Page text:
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Greek Theatre

Theatre Place where performances are put on for an audience. Developed from religious ceremonies to entertainment purposes.
Chorus A company of actors who comment (by speaking or singing in unison) on the action in a classical Greek play. Sing the dithyramb. They would sing and dance as well as recite lines.
Dialogue Developed by Thespis. Chorus talked to the actors, rather than speaking/singing together.
Play A performance wherein a plot comes to a climax and where characters are in conflict with themselves and others.
Mimic To copy or imitate. Aristotle said that theatre is not the action but an imitation of the action.
Tragedy From the Greek word tragos meaning “goat song." Developed from the dithyramb. Plot focuses on human suffering.
Comedy From the Greek word komos meaning “revel” or “carousing.” A funny, humorous play developed from games.
Tragicomedy A play that combines the elements of a tragedy and a comedy. It is, or can be, humorous. Usually a serious play with comic undertones.
Satyr Play A type of tragicomedy. Preserves the structure and characters of tragedy while adopting a happy atmosphere and a rural background. Usually involved satyrs, which are Greek mythological creatures who are half man, half goat.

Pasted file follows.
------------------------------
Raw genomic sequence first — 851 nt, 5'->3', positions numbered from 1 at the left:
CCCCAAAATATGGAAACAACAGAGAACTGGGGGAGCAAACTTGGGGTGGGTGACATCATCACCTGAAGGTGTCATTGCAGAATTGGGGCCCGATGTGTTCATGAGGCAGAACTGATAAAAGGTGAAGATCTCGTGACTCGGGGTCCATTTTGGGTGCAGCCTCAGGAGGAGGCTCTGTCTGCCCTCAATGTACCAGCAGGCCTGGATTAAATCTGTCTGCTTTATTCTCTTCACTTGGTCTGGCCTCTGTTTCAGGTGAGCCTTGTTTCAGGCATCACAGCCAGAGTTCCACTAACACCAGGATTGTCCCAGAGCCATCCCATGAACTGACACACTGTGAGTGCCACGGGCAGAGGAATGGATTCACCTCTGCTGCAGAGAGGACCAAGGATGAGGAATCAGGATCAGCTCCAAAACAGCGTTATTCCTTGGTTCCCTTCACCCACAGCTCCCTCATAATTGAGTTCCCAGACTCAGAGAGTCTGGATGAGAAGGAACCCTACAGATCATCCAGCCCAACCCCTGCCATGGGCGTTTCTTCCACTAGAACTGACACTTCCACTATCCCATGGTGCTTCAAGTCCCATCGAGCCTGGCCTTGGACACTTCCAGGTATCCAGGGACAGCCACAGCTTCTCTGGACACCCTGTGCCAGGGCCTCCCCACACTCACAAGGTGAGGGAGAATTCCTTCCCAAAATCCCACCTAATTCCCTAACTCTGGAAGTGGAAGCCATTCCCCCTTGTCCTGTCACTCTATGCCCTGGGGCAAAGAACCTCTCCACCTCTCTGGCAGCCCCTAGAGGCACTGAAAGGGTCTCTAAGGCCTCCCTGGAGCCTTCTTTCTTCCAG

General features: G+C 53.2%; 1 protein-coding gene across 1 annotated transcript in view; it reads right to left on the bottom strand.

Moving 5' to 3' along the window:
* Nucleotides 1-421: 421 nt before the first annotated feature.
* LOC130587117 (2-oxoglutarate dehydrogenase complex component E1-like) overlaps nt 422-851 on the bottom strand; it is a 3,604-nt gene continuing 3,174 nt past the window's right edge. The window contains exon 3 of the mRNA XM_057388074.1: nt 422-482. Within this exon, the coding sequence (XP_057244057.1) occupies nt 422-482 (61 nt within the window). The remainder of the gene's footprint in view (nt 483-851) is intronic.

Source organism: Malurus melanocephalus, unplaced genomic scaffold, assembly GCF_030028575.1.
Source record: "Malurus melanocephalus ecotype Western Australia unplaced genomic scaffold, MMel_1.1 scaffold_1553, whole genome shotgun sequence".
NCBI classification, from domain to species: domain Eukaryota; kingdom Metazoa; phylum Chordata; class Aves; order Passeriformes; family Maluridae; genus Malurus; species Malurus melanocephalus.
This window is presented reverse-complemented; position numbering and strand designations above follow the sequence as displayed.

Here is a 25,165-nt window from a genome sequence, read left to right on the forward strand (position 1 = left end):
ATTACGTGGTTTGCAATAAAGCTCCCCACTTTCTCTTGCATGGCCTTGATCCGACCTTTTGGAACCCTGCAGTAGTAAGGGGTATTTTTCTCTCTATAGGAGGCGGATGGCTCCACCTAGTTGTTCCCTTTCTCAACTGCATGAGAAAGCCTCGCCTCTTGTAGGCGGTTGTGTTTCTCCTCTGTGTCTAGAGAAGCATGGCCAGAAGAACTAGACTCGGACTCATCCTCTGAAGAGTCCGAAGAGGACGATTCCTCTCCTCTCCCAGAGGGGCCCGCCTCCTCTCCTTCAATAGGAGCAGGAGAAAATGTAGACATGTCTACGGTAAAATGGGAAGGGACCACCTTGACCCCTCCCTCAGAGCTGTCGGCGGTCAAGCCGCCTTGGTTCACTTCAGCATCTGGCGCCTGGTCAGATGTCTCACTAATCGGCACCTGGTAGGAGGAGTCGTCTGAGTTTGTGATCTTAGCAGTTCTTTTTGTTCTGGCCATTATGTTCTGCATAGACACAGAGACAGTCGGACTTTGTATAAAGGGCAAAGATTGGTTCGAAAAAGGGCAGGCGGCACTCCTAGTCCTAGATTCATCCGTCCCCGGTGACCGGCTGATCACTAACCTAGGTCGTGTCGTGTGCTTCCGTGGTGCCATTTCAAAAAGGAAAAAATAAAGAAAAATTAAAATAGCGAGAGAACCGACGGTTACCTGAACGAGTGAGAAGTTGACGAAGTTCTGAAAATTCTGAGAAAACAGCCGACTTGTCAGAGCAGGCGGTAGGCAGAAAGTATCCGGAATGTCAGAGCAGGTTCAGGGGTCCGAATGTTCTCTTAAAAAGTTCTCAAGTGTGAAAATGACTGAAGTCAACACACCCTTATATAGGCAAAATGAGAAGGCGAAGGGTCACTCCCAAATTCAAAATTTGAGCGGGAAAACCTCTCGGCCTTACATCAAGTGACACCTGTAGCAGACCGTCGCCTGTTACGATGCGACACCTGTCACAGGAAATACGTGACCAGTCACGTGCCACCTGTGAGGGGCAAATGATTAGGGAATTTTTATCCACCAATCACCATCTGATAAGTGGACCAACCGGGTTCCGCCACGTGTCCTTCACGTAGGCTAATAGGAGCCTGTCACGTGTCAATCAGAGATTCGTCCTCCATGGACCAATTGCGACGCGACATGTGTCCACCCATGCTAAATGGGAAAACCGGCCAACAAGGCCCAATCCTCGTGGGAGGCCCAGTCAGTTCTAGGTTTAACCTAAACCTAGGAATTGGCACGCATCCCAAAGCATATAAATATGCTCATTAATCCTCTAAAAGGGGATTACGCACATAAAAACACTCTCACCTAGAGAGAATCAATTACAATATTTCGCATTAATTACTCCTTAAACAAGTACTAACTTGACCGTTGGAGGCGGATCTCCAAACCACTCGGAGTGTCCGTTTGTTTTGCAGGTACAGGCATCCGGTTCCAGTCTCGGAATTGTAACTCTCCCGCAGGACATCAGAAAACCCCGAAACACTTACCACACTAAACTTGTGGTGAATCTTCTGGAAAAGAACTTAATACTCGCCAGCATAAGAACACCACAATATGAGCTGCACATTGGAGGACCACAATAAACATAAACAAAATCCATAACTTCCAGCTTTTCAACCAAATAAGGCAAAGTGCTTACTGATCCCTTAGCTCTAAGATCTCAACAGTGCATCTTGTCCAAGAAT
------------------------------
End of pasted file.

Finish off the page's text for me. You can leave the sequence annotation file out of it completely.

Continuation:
Dithyramb A song like a hymn sung in unison by the chorus. Over time, went from being about religion to being about heroes, gods, and demi-gods. Usually dedicated to the god Dionysus.
Dionysus Greek god of wine, fertility, sexual fun, and theatre. Roman name = Bacchus
Plot The story or main idea of a play. Greeks already knew the stories of the plays they went to see.
Thespis Creator of theatre as we know it. Separated actors from the chorus and created dialogue. The first “actor.”
Thespian Greek word for actor. Comes from the name of Thespis, the first true actor.
Actor A thespian. Person who portrays different characters on stage. In Ancient Greece, only men were allowed to be this type of performer.
Trilogy 3 plays with the same theme. One story told in three parts. The Orestia by Aeschylus is the only existing example of a dramatic trilogy.
Orchestra The area where the chorus danced
Skene A small hut-like building behind the acting area. Served as the actors’ dressing rooms.
Machina A crane-like device that would hoist actors playing gods into the air. The phrase deus ex machina, or “God is the machine,” is a plot device where the conflict was unexpectedly resolved when a god would suddenly appear from nowhere and save the day.
Tragedy Involve conflicts that evolve from the clash between the will of the gods and the ambitions and desires of humanity. Shows how useless human efforts are in the face of fate.
4th and 5th Centuries BC The time period in which Aeschylus, Euripides, and Sophocles wrote.
Aeschylus This playwright expanded the number of actors and reduced the size of the chorus.
Aeschylus This playwright is referred to as the father of tragedy and Greek drama. He was the first to develop drama into a form separate from singing, dancing, or storytelling.